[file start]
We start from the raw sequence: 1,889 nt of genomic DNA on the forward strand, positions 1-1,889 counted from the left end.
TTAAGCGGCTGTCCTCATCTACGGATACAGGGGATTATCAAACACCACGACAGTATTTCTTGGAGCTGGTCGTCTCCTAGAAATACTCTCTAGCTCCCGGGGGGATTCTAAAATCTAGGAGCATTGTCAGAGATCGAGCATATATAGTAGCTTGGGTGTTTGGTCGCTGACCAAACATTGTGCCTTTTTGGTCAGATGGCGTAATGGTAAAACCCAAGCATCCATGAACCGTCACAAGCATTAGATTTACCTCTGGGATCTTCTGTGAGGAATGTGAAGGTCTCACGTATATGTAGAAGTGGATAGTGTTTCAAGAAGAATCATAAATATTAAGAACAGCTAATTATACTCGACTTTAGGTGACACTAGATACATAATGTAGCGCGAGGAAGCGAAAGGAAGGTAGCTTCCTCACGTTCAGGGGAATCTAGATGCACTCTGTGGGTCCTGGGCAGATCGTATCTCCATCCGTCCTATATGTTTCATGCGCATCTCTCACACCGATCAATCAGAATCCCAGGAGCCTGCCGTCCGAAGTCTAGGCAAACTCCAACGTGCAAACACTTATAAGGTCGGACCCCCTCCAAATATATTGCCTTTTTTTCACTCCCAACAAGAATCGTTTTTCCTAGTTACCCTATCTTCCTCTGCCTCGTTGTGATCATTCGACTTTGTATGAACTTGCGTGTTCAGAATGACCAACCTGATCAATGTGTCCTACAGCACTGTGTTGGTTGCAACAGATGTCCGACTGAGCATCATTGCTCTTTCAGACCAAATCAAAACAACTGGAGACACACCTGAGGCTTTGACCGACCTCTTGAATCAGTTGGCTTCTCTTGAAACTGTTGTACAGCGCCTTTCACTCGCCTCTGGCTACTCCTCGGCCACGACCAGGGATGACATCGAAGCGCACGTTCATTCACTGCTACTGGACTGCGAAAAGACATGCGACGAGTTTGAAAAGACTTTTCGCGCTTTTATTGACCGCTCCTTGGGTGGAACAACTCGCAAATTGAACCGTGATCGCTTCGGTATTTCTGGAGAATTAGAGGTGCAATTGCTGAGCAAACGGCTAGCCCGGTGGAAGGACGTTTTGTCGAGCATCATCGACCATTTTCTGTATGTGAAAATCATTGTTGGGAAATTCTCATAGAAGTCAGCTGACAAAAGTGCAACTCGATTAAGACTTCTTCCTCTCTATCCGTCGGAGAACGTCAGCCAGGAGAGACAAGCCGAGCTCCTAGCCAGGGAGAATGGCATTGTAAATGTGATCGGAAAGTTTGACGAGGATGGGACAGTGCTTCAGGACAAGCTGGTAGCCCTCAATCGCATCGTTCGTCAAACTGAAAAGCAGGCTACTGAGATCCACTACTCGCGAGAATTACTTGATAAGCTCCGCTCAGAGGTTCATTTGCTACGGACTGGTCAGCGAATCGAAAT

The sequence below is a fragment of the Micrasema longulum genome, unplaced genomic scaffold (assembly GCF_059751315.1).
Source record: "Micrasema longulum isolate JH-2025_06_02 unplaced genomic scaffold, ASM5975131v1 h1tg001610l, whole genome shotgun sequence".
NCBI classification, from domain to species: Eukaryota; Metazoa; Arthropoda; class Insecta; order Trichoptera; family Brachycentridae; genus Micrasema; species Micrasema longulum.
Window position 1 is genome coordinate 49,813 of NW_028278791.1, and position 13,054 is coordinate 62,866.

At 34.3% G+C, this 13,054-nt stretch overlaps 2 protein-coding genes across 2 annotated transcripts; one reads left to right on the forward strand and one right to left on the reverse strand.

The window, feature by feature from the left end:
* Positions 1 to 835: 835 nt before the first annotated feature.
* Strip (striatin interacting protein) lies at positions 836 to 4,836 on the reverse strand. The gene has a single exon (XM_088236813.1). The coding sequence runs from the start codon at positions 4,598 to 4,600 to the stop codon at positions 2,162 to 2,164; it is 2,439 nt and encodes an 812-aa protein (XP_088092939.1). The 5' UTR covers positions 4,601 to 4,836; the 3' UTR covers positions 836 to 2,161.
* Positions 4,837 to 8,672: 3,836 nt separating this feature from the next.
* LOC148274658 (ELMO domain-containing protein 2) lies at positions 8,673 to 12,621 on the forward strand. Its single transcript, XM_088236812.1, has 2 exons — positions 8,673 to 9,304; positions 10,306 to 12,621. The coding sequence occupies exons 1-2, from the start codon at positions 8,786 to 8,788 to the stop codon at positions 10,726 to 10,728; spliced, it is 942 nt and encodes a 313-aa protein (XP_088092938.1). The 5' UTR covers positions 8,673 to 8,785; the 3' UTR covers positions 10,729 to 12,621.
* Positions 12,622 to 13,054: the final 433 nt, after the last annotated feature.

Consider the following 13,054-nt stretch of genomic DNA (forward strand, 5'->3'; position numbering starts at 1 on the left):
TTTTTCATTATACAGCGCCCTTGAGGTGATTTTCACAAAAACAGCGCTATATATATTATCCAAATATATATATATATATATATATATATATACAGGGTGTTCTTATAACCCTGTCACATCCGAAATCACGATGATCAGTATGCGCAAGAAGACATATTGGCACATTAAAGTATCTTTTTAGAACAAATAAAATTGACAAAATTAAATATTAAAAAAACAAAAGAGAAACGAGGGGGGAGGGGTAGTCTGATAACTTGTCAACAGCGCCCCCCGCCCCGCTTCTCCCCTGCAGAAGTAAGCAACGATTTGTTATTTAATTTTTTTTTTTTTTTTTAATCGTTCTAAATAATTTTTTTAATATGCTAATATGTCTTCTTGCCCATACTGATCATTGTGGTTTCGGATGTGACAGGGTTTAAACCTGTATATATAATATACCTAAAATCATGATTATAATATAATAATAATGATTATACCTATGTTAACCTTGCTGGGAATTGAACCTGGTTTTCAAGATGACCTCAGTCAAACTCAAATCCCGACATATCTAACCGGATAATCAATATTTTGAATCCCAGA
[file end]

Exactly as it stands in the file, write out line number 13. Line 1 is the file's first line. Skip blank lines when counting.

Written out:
* Positions 12,622 to 13,054: the final 433 nt, after the last annotated feature.